Lewis and Clark Expedition
Meriwether Lewis and William Clark,
the two great American explorers who made secure the claim of the
United States for the Oregon country,
passed along this stretch of the Columbia River with their
Corps of Discovery on their way to the Pacific Ocean on
October 31 -- November 2, 1805.
They brought their boats through the “Great Shute”
(now covered by the waters of Bonneville Dam)
“a remarkable high detached rock stands in a bottom on the
stard side ... [it is] 800 feet high and
400 paces around, we call [it] the beaten rock.”
A later journal entry called it Beacon Rock.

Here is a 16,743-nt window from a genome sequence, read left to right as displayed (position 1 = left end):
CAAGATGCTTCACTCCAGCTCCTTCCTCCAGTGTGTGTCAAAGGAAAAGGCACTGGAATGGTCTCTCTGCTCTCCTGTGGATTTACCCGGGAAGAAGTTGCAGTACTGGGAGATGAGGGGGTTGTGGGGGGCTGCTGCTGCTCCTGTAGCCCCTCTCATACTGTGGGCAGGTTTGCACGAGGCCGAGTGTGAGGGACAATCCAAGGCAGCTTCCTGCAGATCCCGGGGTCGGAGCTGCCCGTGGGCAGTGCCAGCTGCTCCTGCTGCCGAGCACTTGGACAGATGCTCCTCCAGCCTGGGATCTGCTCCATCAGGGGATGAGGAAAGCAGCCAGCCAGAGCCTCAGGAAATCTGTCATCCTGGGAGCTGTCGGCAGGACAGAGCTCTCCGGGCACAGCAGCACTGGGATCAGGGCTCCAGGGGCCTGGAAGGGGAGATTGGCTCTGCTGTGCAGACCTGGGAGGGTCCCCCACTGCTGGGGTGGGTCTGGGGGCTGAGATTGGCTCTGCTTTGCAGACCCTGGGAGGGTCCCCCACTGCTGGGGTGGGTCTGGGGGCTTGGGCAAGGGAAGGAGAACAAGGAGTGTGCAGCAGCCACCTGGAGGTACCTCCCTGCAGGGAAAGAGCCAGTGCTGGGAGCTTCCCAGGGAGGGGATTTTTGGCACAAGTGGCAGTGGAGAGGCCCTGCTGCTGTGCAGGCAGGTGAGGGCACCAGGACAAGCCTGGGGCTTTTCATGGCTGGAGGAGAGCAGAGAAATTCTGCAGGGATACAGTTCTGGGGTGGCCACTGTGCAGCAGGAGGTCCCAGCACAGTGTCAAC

The captains described
“great numbers of sea otters” and
“a high clift of black rocks” (Cape Horn) on the north shore.
Clark wrote “here the river widens to near a mile,
and the bottoms are more extensive and thickly timbered,
as also the high mountains on each side ...
passed a rock near the middle of the river,
about 100 feet high and 80 feet diameter [Phoca Rock] ...
we encamped under a high projecting rock on the lard [Rooster Rock].”
The expedition camped in this area April 6-9, 1806, on their return journey.
They noted that Beacon Rock “may be esteemed the head of tidewater.”